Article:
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I'm experimenting with data access in C#. I'm writing a class that has a Save(object o) method where it will cycle through each of the object's properties and match them to the database using attributes.

My problem is that my class needs to get the connection string, but I want the user to supply it. I don't want it to be limited to a config file, basically. Here's what I thought of thus far:

  • Firing an event before each connection where the user would supply the string via a custom EventArgs class (similar to how you can supply your own object instance to an ASP.NET ObjectDataSource via the ObjectCreating event)
  • A property in my data access class
  • A combination of both, where if the event has no subscribers, it goes with the property's value

I was just wondering what other possibilities there were and what would be the best strategy in this scenario?

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1  
I would hate having to write a separate event handler to provide something that was mandatory in the first place. I think your "property in my data access class" answer is best. Then on top of that, if you want, you can pass an optional (null) argument to Save(object o, string connStr = null) and if it's null then use the class property. –  Michael Bray Dec 28 '12 at 20:15

2 Answers 2

up vote 2 down vote accepted

An event would not be natural because your code would break if not exactly a single subscriber was present. Events are meant for use-cases where the number of subscribers does not matter to class raising the event.

Use a property or an interface (like IConnectionProvider) to inject the connection string. The interface version lends itself well to being used with a DI container.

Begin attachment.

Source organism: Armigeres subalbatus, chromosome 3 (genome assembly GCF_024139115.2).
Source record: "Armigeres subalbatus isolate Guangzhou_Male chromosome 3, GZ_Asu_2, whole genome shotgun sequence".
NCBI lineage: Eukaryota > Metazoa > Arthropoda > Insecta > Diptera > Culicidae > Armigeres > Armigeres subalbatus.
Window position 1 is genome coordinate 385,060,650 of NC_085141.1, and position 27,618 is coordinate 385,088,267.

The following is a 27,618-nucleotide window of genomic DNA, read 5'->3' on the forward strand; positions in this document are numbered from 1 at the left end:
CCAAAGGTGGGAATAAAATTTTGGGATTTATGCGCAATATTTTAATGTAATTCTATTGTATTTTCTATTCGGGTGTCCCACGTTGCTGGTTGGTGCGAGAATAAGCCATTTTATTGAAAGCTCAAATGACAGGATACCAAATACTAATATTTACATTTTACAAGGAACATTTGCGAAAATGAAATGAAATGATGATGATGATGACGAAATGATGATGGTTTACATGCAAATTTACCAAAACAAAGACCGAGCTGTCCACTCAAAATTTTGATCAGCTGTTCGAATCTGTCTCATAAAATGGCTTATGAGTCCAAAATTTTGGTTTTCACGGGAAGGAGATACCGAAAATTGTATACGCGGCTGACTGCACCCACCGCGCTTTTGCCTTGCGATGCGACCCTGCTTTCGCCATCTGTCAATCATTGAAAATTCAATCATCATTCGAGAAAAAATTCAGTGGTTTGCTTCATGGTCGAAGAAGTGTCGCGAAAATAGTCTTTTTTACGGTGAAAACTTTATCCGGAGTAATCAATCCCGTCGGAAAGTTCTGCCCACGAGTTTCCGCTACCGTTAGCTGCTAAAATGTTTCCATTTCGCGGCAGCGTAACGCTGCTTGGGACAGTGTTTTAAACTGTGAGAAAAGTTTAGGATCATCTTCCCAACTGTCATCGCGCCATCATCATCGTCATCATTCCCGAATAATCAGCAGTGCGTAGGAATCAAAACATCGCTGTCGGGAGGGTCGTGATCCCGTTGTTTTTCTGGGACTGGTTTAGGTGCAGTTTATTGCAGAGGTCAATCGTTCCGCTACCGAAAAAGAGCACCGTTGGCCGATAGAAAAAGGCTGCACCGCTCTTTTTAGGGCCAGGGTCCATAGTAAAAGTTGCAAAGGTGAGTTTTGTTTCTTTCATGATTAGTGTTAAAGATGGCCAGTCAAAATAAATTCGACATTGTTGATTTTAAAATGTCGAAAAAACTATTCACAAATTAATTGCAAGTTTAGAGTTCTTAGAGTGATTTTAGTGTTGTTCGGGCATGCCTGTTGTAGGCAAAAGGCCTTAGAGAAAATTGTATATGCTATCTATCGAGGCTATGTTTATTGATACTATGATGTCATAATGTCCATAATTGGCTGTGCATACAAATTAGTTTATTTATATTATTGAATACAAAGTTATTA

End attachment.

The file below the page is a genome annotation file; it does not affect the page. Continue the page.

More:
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Could you elaborate on the interface idea? Seems interesting. –  Netfangled Dec 28 '12 at 20:17
    
@Netfangled provide the class that is responsible for saving with an instance of a class implementing that interface. That results in the Save method not having to know anything about how the connstr is obtained. The two components are decoupled.; Actually, if there is only ever a single implementation of that interface, you don't need an interface at all. Just use a normal class that has a GetConnectionString method. –  usr Dec 28 '12 at 20:19

Semi-agreeing with usr, you will want to create an IConnectionProvider regardless of which way you go.

However, I think it depends on how much flexibility you want to allow the developer with your class.

Will you force each instance of your class to have a global connection that will stay the same and be used for all method calls that need to access the db? If so, then your class needs to take IConnectionProvider in its constructor.

Do you want to alert the developer and give them the flexibility to change the connection when the state of your class changes? If so, then providing an Event may be a good option.

Is your class static or do you want to force the developer to provide a different connection with method call? Then, each method should take an IConnectionProvider.

You need to decide how much flexibility you want to allow with your class and make the choice based on that.

If you want to allow extreme amounts of flexibility and customization, you may want to look into lambda expressions. With them, you can allow the developer to provide a method that you will call at a certain point in your code. Using lambda expressions, I was able to consolidate code by writing generic database methods where the caller only has to provide the code to read the IDataReader which I setup for them and handle catching any exceptions as well as closing and disposing any of the database objects needed.